A new study developed at the University of Colorado School of Medicine at the Anschutz Medical Campus links the virus that causes chicken pox and shingles to a condition that inflames blood vessels on the temples and scalp in the elderly, called giant cell arteritis.
Giant cell arteritis, whi... Read More
To determine how long Ebola virus could remain infectious in a body after death, National Institutes of Health (NIH) scientists sampled deceased Ebola-infected monkeys and discovered the virus remained viable for at least seven days. They also detected non-infectious viral RNA for up to 70 days ... Read More
Our bodies and homes are covered in microbes -- some good for us, some bad for us, and some just along for the ride. As we learn more about the germs and microbes who share our living spaces, TED Fellow Jessica Green asks: Can we design buildings that encourage happy, healthy microbial environme... Read More
Slide culture technique
Growth of mycelia of aspergillus after incubation at Rt/24hrs on Sabouraud's agar as observed under low power... Read More
In this short blog post, I "write" on Petri dishes with bioluminescent bacteria to create words and poems in "living light." I also write a haiku to quorum sensing in the same style! Read More
Malaria: shaking chills & fever (followed by sweats, not specifically mentioned in this case), is a characteristic of malaria that is unforgettable once one has had it (I had malaria four times).
Thick blood smears is de rigueur.
Four Web-based training modules developed by Johns Hopkins Medicine for emergency department personnel who treat patients with infectious diseases are now available on the Centers for Disease Control and Prevention (CDC) website.
Titled Ebola Preparedness: Emergency Department Guidelines, the... Read More
The ability to use atmospheric nitrogen to support more widespread life was thought to have appeared roughly 2 billion years ago. Now research from the University of Washington looking at some of the planet’s oldest rocks finds evidence that 3.2 billion years ago, life was already pulling nitrog... Read More
Infections lurking on the margins of civilization are becoming more likely to cause outbreaks as the climate changes, researchers say. Ravens, rodents and rattlesnakes are moving to new locales as rainfall and temperatures shift over time (ClimateWire, Dec. 14, 2011).
Click "source" to read ... Read More
Cryptosporidium (Crypto) is a parasite that causes diarrheal disease. Crypto can live in the intestine of humans and animals and is passed in the stool of an infected person or animal. This parasite is very resistant to chlorine-based disinfectants and is protected by an outer shell that allows ... Read More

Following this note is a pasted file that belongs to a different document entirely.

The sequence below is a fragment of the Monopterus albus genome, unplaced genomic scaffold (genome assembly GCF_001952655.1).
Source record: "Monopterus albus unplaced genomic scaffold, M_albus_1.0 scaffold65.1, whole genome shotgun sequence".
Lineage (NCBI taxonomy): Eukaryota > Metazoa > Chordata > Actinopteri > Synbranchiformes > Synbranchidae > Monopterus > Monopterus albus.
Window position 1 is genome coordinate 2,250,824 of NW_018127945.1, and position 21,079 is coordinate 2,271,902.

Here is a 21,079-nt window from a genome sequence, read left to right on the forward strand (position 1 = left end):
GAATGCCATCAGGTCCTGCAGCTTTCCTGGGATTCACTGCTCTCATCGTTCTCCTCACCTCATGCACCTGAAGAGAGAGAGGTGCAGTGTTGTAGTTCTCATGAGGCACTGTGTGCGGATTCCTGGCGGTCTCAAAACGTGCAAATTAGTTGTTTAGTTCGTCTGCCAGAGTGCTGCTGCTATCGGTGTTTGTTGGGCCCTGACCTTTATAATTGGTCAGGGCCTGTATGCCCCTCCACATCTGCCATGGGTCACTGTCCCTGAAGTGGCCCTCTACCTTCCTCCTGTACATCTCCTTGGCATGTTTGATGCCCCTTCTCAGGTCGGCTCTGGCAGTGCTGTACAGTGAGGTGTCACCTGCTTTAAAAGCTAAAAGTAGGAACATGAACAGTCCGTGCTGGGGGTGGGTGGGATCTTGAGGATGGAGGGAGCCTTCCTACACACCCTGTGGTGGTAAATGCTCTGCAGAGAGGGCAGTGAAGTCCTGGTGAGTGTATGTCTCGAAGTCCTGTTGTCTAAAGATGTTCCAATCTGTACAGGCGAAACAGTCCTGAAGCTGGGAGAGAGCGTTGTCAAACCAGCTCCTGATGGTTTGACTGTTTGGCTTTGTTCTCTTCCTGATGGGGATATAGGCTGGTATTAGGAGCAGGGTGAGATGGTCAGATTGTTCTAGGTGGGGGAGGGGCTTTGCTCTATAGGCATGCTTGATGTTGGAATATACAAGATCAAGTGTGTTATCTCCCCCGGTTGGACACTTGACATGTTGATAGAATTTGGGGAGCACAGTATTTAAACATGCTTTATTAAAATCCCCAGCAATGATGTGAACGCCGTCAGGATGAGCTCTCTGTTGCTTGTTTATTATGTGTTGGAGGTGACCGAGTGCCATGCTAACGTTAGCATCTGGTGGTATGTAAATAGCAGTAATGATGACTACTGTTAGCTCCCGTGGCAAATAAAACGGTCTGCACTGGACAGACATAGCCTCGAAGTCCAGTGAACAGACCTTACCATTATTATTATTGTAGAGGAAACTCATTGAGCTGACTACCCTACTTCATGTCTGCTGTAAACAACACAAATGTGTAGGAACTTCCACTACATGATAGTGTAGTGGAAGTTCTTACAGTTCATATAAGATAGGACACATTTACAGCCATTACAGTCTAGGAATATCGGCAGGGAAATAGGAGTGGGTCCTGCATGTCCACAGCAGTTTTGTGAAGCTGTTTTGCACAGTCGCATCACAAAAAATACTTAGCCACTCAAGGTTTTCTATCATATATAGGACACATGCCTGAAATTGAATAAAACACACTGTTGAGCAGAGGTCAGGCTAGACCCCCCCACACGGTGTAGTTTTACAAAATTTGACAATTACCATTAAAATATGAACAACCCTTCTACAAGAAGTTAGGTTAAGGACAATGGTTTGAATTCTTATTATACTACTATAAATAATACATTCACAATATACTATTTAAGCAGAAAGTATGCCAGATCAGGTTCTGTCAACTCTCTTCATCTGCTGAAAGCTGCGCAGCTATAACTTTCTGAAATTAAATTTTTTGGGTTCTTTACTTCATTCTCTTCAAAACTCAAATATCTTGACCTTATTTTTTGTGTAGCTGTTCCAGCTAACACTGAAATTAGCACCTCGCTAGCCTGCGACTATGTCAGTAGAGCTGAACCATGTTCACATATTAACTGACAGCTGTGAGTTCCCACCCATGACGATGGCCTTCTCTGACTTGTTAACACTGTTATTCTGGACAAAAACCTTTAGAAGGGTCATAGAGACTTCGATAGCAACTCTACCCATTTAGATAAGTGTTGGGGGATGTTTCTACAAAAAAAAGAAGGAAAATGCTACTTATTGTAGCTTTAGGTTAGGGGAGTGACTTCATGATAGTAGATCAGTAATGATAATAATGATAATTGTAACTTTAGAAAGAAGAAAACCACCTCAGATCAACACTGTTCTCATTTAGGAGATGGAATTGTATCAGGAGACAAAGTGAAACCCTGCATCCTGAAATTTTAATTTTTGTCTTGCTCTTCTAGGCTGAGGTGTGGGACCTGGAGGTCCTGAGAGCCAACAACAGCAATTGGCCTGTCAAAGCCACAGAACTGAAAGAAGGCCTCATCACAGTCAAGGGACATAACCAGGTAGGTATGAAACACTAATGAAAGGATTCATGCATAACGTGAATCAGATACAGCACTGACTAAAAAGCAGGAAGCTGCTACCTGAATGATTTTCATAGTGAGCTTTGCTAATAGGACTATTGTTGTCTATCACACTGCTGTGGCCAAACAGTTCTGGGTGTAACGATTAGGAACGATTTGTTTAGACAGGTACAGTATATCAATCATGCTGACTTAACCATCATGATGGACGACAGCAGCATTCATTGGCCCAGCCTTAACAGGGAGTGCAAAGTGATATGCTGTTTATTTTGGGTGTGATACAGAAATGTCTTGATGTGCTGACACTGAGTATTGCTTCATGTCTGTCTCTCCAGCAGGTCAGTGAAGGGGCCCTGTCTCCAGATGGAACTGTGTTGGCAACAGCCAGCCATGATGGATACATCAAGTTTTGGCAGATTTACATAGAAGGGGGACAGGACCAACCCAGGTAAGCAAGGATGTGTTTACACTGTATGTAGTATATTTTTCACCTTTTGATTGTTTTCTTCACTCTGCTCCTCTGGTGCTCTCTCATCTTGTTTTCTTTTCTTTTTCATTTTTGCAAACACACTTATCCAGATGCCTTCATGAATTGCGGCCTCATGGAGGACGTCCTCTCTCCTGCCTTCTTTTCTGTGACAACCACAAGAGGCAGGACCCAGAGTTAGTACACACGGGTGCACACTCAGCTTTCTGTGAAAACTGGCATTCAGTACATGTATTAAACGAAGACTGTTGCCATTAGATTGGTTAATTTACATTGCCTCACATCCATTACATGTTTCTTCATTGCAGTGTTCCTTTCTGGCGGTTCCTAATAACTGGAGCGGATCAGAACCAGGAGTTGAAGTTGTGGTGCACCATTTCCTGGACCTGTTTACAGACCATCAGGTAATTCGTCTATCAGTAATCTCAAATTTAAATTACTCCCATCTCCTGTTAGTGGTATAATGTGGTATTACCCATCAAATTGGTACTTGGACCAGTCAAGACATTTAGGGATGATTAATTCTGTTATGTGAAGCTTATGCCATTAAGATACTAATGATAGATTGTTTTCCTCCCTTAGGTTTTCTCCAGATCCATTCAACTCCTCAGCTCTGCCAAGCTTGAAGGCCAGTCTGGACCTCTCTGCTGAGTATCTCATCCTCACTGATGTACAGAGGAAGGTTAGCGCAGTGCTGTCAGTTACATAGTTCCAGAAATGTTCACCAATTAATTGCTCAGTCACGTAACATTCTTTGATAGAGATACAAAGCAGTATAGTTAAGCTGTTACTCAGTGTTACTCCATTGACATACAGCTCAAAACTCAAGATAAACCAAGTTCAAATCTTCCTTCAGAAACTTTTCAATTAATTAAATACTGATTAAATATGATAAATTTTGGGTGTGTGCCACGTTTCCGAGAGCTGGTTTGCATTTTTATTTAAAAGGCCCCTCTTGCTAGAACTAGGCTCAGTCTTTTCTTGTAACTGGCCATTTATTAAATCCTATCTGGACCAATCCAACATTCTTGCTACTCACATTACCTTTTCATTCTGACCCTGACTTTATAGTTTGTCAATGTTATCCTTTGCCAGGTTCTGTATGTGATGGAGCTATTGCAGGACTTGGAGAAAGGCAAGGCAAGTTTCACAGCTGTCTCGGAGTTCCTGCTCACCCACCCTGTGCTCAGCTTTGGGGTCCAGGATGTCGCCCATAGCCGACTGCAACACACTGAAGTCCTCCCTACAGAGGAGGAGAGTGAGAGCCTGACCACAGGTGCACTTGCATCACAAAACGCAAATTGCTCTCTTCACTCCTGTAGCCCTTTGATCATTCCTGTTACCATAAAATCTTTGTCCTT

Combining experimental data from X-ray crystallography, NMR spectroscopy, cryoelectron microscopy and lipidomics, researchers have built a complete model of the outer envelope of an influenza A virion for the first time. The approach, known as a coarse-grained molecular dynamics simulation, has ... Read More
While it’s easy to think about mosquitoes as a mere portal for shuttling malaria and other diseases from one person to another, the insects have their own immune response to infection.
After sucking down a blood meal, mosquitoes ramp up production of immune system proteins to fight off potent... Read More
When exposed to nitrogen fertilizer over a period of years, nitrogen-fixing bacteria called rhizobia evolve to become less beneficial to legumes – the plants they normally serve, researchers report in a new study.
These findings, reported in the journal Evolution, may be of little interest to... Read More
Bacteria are everywhere on your skin, hair and eyelashes, to name a few of their homes. Bacteria are even in your soap, the very thing you thought washed all the bacteria away.
As long as the bacteria keep their numbers small, there's nothing wrong with them living in soap. But every once in ... Read More
I am Bibha Dahal, Graduate Teaching Assistant from South dakota State University, Brookings, SD. I have attached the image of nitrogen fixing bacteria, with water drop like appearance, grown on Nitrogen Free Medium, incubated at 28 degree Celsius for 4 days at microaerophilic condition.
Thank ... Read More
Switchgrass successfully removed up to 40 percent of the PCBs from contaminated soils in lab experiments. When a PCB-oxidizing microorganism joined in, the removal rate reached 47 percent.
The researchers investigated how adding an aerobic PCB-oxidizing microorganism could enhance the oxidati... Read More
If ever there was proof of the power of small things, surely this is it. Last year, came the suggestion that sponges transformed Earth's deep oceans 750 million years ago, turning them into an oxygen-rich haven for life. Now it seems tiny bacteria living inside the sponges also played a part in ... Read More
Bacteria typically thrive in communities where colonies of many different species collaborate and support each other's growth and exchange nutrients.
However, it has not been clear whether they do this only by releasing the metabolites into the cell environment for their neighbors to pick up,... Read More
The typical Escherichia coli, the laboratory rat of microbiology, is a tiny 1-2 thousandths of a millimeter long. Now, by blocking cell division, two researchers at Concordia University in Montreal have grown E. coli that stretch three quarters of a millimeter. That's up to 750 times their norma... Read More
On May 30, 2012 Brianna Dannen, Public Health Nurse at the Clark County Health District (CCHD), received a call from Bob Williamson at Clark College. Mr. Williamson called to report that a child of a Clark College student enrolled in a microbiology class, BIOL&260, taught by Travis Kibota was i... Read More